The only place the film truly comes unstuck is Iñárritu's bitter fixation on critics as instruments of destruction.  He creates a pretty flimsy strawman in a demon badguy critic who promises to destroy Thomson's play purely on the basis that she doesn't like him.  She explains that her review is the one thing that decides any New York theatrical success; a dramatic device that feels ripped more from 1930s Broadway musicals like 42nd Street or Footlight Parade than anything relevant to 2014.  Her presence gives rise to a drunken tirade in which Keaton's character lets loose his views on critics, views so strongly expressed that I can only assume they're Iñárritu's own.  

The whole sequence stinks of sour grapes, of Iñárritu is getting revenge on some critic who's disparaged him.  Brad Bird's Ratatouille trod similar ground thematic ground to Birdman and similarly featured a ferocious critic as antagonist.  Yet whereas Ratatouille's Anton Ego finds happiness through an artistic rekindling of why he enjoys food so much, Iñárritu's critic ends up having to eat her words in an unlikely front-page article where she's forced to admit that Birdman's hero (and by extension, Iñárritu) is a genius.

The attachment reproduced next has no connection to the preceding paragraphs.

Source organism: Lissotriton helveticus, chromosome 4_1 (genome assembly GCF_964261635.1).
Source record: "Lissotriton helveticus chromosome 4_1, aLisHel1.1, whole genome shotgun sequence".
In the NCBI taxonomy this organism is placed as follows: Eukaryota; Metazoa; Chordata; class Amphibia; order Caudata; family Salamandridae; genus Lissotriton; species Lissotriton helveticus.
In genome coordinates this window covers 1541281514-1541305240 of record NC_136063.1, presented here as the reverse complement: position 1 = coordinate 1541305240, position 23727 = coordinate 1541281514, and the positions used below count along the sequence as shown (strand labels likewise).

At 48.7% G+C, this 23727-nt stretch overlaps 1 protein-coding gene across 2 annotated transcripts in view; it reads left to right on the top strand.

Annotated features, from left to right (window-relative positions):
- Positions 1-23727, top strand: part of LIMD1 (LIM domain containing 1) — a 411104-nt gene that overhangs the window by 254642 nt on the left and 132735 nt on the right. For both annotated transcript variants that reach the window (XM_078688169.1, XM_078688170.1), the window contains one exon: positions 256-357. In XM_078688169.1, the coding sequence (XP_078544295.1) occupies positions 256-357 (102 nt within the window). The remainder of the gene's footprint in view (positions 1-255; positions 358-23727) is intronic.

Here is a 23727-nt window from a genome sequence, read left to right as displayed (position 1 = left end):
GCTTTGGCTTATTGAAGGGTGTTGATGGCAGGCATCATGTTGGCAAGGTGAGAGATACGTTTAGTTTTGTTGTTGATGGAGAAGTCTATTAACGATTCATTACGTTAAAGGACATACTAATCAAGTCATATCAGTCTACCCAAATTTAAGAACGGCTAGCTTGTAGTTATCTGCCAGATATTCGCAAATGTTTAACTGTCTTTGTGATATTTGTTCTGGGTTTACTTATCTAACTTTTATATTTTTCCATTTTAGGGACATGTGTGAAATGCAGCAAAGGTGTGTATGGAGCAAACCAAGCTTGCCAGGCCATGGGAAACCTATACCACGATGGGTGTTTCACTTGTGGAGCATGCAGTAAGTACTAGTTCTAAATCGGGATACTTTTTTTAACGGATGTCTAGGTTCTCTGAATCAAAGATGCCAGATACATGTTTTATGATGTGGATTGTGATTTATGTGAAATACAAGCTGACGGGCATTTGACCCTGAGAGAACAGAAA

Maybe Iñárritu is a genius, but even so there's something nauseatingly vain about creating flimsy characters that exist only to grudgingly praise you.  Thankfully Birdman is so performatively and structurally excellent that it's easy to overlook this.  There's an embarrassment of cinematic riches tucked away in here; from the spine-tinglingly good moments of magical realism, to the emotional intensity, to the gobsmacking technical accomplishments, right through to the jazz drum solo score.

It's not quite perfect, but it comes painfully close. If you have any interest in cinema, performance and culture in general it's a hands down must see.


Birdman is released January 1st.